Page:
About the SA Blog Network
Life, Unbounded

Life, Unbounded

Discussion and news about planets, exoplanets, and astrobiology
Life, Unbounded HomeAboutContact
  • Profile

    Caleb A. Scharf Caleb Scharf is the director of Columbia University's multidisciplinary Astrobiology Center. He has worked in the fields of observational cosmology, X-ray astronomy, and more recently exoplanetary science. His books include Gravity's Engines (2012) and The Copernicus Complex (2014) (both from Scientific American / Farrar, Straus and Giroux.) Follow on Twitter @caleb_scharf.
  • Tricksy Mars may be Obscuring Signs of Organic Matter

    The view from Curiosity (Credit: NASA/JPL-Caltech/MSSS)

    [Correction: jarosite has indeed been detected on Mars, this post has been updated to reflect that fact.] Picture a hot volcanic spring. Mineral-laden acidic water flows through sulfur-rich rocks. A foul odor hangs in the air. For us it’s a nasty environment, best enjoyed through the lens of a tourist’s camera. But for tough thermophilic [...]

    Keep reading »

    Titan Loses its Speckles

    A 3-D view of a region of Kraken Mare showing the sharp turns in a 'river' (NASA/JPL-Caltech/ASI)

    Some of the most stunning images of Saturn’s moon Titan are made using a synthetic aperture radar to penetrate the thick atmosphere to see the frigid surface. But radar images are prone to what’s called ‘speckle noise’. This is the granular texture that covers the radar maps, and it’s caused by the physical roughness of [...]

    Keep reading »

    Is AI Dangerous? That Depends…


    Somewhere in the long list of topics that are relevant to astrobiology is the question of ‘intelligence’. Is human-like, technological intelligence likely to be common across the universe? Are we merely an evolutionary blip, our intelligence consigning us to a dead-end in the fossil record? Or is intelligence something that the entropy-driven, complexity-producing, universe is [...]

    Keep reading »

    Jupiter’s Moons Ascending


    Some natural phenomena need few words to explain why they’re fascinating. Eclipses, transits, and phases in astronomy tend to fall into that category. Here’s a stunning sequence of images captured by the Hubble Space Telescope’s Wide Field Camera 3 showing the triple conjunction and transit of the large Jovian moons Europa, Callisto, and Io over [...]

    Keep reading »

    Has An Exomoon Been Found?

    A ringed world (Credit: Ron Miller)

    Intriguing data from an event in 2007 hints at an exomoon forming around a giant planet in a youthful star system 420 light years from Earth. Moons are a big deal. In our own solar system we’ve discovered 176 natural satellites (even asteroids have them). Some, like Ganymede or Titan, are comparable in size to [...]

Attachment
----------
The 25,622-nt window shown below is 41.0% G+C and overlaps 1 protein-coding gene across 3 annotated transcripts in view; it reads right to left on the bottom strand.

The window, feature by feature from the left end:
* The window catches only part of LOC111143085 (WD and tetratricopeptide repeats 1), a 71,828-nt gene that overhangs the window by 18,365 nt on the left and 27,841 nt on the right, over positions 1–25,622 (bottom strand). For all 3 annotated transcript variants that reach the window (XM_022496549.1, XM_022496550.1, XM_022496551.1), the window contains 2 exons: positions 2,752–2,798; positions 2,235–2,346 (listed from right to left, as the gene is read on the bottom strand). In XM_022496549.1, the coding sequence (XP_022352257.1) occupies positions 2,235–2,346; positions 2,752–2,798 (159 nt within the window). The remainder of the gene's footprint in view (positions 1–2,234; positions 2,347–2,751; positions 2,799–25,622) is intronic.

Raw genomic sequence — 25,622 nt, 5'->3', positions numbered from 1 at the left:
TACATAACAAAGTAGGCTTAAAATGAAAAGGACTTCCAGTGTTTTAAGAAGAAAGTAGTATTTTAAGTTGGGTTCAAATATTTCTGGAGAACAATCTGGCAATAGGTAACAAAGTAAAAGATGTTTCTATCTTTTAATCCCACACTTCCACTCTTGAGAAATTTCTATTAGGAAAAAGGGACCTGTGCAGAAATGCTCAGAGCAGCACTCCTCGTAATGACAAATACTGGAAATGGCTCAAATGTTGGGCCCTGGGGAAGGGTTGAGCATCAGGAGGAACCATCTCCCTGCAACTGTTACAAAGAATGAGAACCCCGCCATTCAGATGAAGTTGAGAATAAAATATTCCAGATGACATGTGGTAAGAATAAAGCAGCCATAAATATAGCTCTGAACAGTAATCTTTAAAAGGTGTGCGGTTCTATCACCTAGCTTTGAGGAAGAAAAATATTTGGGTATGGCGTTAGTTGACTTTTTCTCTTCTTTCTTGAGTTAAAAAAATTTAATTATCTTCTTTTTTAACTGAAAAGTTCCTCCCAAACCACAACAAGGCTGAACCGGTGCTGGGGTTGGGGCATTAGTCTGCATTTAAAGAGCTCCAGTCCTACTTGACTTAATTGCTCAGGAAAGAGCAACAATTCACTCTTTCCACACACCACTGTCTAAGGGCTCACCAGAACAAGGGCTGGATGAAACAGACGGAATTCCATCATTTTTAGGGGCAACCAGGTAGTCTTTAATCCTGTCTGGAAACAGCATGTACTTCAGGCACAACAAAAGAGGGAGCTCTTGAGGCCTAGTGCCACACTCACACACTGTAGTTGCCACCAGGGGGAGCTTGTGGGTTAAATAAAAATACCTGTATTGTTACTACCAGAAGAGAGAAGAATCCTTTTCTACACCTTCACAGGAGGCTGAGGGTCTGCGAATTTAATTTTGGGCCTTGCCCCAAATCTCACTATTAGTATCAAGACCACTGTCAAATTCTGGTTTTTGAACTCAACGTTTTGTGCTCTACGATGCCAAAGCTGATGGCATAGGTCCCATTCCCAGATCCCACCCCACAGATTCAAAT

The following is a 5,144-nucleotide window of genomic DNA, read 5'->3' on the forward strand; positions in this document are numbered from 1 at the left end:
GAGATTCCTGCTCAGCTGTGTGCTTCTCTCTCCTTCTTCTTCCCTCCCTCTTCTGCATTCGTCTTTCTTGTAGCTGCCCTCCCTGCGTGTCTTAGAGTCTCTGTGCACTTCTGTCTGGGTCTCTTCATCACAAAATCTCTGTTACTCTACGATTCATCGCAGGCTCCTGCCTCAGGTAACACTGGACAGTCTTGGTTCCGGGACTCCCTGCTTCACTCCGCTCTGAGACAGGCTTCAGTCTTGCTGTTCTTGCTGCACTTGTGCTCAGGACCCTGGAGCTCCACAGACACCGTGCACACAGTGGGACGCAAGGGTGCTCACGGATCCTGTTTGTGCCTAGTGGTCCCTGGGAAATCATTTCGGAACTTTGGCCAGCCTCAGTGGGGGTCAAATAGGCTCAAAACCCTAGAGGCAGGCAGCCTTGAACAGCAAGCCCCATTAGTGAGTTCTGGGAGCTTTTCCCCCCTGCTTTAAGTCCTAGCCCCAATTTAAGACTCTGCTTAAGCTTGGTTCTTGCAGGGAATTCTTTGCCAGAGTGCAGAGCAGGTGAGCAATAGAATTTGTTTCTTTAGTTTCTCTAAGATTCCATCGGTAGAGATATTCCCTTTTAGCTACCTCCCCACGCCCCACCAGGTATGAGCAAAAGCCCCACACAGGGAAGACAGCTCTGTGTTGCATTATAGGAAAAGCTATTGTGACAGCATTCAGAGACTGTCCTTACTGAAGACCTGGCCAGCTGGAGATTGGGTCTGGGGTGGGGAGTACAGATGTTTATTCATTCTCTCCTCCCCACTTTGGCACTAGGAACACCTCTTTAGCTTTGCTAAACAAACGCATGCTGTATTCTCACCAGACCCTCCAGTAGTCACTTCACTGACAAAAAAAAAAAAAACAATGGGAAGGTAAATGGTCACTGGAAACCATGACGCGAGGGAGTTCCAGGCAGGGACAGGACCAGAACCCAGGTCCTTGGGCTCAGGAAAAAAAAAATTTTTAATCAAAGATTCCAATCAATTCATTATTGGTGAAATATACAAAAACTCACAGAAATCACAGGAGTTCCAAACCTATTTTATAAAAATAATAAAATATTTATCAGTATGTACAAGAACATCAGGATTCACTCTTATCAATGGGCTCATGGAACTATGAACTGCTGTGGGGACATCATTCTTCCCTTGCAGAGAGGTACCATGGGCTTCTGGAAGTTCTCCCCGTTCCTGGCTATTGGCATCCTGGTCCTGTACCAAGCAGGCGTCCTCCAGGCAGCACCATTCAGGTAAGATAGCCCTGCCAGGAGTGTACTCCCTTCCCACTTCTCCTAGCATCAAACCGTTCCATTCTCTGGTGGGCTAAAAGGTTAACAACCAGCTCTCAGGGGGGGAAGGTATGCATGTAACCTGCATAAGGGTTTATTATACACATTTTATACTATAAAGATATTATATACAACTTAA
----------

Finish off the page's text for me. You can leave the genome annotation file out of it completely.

Keep reading »

    Notes From The Frontier: Life’s Origins

    (Credit: Wikipedia/Swollib)

    I spent some of last week at a fascinating and lively symposium on the origins of life and the search for life in the universe, held at the Earth-Life Science Institute (ELSI) at the Tokyo Institute of Technology. To say that the science under discussion was broad in scope would be the understatement of the [...]

    Keep reading »

    Dawn Approaches Ceres

    Dawn's latest, and best, images of Ceres (NASA)

    NASA’s Dawn mission, having performed remarkably at the asteroid Vesta, is homing in on Ceres. The spacecraft’s ion engines will bring it to a capture orbit around this 590 mile diameter dwarf planet on March 6th, 2015 – at a distance some 2.5 times further from the Sun than the Earth. Now at a separation [...]

    Keep reading »

    Lost And Found On Mars

    Close up, showing a possible partial deployment of solar panels (ESA).

    Lost, presumed crashed, the Beagle-2 lander is finally located on Mars. Back in December 2003 a bold and decidedly British robotic device was released from the European Space Agency’s (ESA) Mars Express orbiter. The $120 million Beagle-2 lander was designed to plunge through the martian atmosphere and parachute down to the surface. Once there it [...]

    Keep reading »

    Will We Find Extraterrestrial Life In 2015?


    Probably not, but just possibly yes. One of the reasons that the search for life elsewhere in the universe is so exciting is that it would take only one chance discovery, one lucky break, for all the walls to come tumbling down. But where is that revolution going to come from? Perhaps the best news [...]

    Keep reading »

    Mars, Ancient Water, Deep Hydrogen, and Life


    Two billion year-old water pockets and a revised deep hydrogen content are good news for Earth’s vast subsurface biosphere, and could offer clues to life on Mars and much further beyond. Excitement over the Curiosity rover’s recently reported detection of a ‘spike’ in localized atmospheric methane – persisting over a couple of months – is [...]

    Keep reading »

    Search this blog:

    • Year:
    • Month:
    • Keyword:

    More from Scientific American

    Scientific American Holiday Sale

    Scientific American Mind Digital

    Get 6 bi-monthly digital issues
    + 1yr of archive access for just $9.99

    Hurry this offer ends soon! >


    Email this Article